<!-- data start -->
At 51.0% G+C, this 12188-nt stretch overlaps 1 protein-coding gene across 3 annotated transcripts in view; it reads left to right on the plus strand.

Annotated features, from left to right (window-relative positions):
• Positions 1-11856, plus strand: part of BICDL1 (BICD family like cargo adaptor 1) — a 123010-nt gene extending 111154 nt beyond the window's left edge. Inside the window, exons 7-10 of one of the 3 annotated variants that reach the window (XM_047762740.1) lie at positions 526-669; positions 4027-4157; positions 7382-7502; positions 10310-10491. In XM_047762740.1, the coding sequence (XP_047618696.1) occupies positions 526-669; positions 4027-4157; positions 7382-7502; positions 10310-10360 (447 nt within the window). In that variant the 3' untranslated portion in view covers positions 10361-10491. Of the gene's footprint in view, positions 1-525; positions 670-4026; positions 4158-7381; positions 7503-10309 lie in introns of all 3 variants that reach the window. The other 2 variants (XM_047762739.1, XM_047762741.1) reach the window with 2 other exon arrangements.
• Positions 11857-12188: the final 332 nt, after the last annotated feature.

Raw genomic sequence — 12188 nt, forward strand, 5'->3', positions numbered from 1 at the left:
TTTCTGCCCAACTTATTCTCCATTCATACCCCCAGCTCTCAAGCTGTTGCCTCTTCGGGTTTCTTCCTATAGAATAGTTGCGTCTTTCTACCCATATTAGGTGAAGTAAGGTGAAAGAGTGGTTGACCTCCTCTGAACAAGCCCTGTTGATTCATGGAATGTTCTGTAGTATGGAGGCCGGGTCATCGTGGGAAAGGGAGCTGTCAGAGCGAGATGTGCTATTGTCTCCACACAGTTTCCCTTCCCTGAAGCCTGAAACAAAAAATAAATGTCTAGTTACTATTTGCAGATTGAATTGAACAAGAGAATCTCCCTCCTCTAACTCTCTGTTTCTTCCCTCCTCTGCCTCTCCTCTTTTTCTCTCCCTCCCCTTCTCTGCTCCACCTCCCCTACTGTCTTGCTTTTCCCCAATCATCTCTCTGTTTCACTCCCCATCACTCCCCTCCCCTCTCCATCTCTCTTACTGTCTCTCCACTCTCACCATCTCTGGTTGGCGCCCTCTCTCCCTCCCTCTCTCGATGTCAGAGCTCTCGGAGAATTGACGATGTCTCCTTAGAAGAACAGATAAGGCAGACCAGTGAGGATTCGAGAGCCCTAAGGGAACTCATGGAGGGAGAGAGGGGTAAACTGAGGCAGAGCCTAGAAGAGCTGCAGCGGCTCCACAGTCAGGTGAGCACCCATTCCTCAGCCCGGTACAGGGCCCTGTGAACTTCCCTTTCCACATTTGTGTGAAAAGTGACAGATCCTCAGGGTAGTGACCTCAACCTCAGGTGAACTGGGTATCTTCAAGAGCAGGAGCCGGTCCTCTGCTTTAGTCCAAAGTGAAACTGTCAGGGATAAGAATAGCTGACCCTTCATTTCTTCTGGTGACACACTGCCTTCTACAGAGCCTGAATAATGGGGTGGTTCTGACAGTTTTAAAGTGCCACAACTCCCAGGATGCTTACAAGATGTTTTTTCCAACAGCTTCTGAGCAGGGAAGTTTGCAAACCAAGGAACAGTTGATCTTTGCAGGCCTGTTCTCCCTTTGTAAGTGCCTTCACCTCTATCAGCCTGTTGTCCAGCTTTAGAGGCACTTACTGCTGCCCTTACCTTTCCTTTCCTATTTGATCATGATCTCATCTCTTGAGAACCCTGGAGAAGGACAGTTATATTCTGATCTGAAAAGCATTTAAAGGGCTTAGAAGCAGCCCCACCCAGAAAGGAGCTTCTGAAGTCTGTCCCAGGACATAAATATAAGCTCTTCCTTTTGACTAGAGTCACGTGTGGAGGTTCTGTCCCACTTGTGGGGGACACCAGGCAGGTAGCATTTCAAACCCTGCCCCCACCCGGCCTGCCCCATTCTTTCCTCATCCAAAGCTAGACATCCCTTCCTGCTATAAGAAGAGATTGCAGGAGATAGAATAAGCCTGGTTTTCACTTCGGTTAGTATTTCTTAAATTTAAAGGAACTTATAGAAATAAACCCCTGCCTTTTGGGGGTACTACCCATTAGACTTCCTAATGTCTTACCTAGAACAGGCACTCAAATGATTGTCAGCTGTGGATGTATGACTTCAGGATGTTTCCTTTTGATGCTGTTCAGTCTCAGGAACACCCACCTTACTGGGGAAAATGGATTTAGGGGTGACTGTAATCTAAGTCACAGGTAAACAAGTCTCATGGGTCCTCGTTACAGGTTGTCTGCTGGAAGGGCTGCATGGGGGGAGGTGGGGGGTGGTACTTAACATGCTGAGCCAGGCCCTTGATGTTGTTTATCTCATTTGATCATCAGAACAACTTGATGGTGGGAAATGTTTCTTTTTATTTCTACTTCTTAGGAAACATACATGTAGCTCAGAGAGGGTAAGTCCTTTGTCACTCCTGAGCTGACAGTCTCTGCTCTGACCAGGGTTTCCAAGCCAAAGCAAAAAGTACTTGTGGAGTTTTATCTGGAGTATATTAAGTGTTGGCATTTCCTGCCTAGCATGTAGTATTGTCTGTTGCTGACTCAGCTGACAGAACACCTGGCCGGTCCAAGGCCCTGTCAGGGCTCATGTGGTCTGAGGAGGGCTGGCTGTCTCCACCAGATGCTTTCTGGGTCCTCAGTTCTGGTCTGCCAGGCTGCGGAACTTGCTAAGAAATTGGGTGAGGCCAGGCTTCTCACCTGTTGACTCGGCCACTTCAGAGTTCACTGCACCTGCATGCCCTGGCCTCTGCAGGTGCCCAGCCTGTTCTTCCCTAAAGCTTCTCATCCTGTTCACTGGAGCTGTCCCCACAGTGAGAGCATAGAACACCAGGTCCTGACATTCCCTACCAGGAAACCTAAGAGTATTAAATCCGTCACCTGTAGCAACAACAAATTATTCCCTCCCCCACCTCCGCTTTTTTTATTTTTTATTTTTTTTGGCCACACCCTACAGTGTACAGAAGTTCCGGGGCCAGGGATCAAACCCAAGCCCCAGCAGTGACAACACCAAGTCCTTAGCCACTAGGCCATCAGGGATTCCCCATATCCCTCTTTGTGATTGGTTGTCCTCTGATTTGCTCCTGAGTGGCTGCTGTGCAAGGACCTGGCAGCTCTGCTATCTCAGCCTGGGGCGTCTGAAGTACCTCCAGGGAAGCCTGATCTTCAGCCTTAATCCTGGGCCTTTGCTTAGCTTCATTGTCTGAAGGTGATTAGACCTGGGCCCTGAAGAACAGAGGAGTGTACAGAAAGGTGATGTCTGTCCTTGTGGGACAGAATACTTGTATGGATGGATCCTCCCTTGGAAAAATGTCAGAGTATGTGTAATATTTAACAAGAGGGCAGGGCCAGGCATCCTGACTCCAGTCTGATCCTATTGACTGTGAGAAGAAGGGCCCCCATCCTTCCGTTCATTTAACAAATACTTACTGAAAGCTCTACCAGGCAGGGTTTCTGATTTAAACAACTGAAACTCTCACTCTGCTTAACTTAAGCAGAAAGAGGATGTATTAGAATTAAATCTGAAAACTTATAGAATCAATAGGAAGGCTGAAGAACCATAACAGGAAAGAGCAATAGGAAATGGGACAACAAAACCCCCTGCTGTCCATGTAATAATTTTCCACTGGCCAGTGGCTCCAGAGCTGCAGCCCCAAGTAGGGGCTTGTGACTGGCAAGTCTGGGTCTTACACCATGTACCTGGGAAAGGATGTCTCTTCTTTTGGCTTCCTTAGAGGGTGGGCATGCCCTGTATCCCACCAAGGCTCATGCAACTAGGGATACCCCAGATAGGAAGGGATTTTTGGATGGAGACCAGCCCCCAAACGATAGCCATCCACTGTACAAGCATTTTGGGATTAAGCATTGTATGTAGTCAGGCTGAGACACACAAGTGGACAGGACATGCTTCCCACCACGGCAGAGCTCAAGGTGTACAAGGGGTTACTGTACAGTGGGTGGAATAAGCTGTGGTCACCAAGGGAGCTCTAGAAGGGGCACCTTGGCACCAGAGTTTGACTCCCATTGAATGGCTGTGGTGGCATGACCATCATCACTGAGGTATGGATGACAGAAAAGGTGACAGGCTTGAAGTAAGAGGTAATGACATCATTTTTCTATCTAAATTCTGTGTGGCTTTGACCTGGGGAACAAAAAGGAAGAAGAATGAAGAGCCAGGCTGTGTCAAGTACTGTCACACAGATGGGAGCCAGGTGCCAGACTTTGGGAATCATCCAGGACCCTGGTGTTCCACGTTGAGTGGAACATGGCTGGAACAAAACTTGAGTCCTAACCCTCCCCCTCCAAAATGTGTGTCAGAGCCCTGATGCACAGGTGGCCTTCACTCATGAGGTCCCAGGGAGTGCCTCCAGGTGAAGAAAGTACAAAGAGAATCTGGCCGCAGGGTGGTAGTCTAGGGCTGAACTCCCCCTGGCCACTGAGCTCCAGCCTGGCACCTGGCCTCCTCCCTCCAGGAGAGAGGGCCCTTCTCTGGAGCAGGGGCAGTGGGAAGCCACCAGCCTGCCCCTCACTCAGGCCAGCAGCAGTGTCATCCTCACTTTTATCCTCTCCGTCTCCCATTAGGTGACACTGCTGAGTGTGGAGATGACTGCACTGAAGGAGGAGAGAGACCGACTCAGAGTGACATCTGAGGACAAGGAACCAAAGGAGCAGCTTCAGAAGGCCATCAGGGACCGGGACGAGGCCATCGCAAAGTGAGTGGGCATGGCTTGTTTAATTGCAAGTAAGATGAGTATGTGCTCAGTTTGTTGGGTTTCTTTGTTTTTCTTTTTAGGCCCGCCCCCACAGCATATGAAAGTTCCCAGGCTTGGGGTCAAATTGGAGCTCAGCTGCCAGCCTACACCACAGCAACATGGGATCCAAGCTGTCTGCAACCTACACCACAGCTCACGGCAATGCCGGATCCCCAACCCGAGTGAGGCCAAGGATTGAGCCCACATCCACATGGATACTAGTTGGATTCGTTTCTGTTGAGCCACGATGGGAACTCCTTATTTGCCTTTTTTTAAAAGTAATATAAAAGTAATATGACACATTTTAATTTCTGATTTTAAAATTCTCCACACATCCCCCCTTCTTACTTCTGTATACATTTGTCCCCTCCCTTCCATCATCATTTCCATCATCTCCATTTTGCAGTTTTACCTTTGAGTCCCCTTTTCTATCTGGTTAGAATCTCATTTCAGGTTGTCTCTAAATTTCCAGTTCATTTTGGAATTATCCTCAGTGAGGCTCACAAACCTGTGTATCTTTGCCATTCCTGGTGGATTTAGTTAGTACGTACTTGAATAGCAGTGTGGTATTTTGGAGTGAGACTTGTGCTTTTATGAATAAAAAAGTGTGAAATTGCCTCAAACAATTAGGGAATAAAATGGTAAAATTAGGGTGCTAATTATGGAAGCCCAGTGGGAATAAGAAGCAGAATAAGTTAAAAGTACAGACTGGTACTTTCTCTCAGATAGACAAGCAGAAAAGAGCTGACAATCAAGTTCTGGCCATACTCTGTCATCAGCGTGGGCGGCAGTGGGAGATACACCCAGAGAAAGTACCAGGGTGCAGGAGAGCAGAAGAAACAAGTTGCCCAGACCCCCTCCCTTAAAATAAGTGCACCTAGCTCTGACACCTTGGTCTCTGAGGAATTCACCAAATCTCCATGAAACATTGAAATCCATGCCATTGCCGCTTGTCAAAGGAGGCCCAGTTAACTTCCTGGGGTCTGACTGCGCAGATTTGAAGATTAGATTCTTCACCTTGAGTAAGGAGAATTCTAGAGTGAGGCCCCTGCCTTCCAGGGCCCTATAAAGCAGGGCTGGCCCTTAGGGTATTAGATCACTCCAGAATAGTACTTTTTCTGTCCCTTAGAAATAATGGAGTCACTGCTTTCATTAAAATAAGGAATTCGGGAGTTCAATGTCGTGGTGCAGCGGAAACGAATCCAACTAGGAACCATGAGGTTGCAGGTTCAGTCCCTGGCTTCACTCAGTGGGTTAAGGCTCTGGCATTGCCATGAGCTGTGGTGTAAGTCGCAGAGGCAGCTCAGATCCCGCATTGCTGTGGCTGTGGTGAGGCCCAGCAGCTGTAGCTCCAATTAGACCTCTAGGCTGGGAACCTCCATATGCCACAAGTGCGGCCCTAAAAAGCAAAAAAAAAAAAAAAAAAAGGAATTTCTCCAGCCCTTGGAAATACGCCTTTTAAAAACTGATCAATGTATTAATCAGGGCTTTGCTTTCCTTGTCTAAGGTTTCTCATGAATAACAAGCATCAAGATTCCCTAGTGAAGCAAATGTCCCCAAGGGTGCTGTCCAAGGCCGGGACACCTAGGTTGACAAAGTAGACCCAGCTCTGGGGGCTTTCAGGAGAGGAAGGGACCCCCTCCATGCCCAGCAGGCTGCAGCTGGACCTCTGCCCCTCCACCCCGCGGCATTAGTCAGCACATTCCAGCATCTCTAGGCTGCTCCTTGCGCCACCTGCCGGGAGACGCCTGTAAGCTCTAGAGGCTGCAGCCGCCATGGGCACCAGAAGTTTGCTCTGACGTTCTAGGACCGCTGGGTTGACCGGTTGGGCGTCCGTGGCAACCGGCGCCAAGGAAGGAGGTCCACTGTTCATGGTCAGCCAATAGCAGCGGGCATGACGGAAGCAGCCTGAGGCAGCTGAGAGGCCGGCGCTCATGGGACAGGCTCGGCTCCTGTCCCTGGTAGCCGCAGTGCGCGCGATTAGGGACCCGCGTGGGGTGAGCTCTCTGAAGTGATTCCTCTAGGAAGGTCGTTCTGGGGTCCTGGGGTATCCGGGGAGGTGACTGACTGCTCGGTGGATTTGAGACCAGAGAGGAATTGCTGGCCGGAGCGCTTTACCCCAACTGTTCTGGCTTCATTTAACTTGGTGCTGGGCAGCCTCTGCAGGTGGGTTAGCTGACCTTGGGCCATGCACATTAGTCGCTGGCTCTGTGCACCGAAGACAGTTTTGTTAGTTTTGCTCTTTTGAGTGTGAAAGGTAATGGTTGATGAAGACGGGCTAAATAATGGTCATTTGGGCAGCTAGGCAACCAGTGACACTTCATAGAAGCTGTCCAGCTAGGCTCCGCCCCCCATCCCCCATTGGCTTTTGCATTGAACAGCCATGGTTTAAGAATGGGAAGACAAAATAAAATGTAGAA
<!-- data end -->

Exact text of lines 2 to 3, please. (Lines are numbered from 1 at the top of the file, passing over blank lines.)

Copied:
Annotated features, from left to right (window-relative positions):
• Positions 1-11856, plus strand: part of BICDL1 (BICD family like cargo adaptor 1) — a 123010-nt gene extending 111154 nt beyond the window's left edge. Inside the window, exons 7-10 of one of the 3 annotated variants that reach the window (XM_047762740.1) lie at positions 526-669; positions 4027-4157; positions 7382-7502; positions 10310-10491. In XM_047762740.1, the coding sequence (XP_047618696.1) occupies positions 526-669; positions 4027-4157; positions 7382-7502; positions 10310-10360 (447 nt within the window). In that variant the 3' untranslated portion in view covers positions 10361-10491. Of the gene's footprint in view, positions 1-525; positions 670-4026; positions 4158-7381; positions 7503-10309 lie in introns of all 3 variants that reach the window. The other 2 variants (XM_047762739.1, XM_047762741.1) reach the window with 2 other exon arrangements.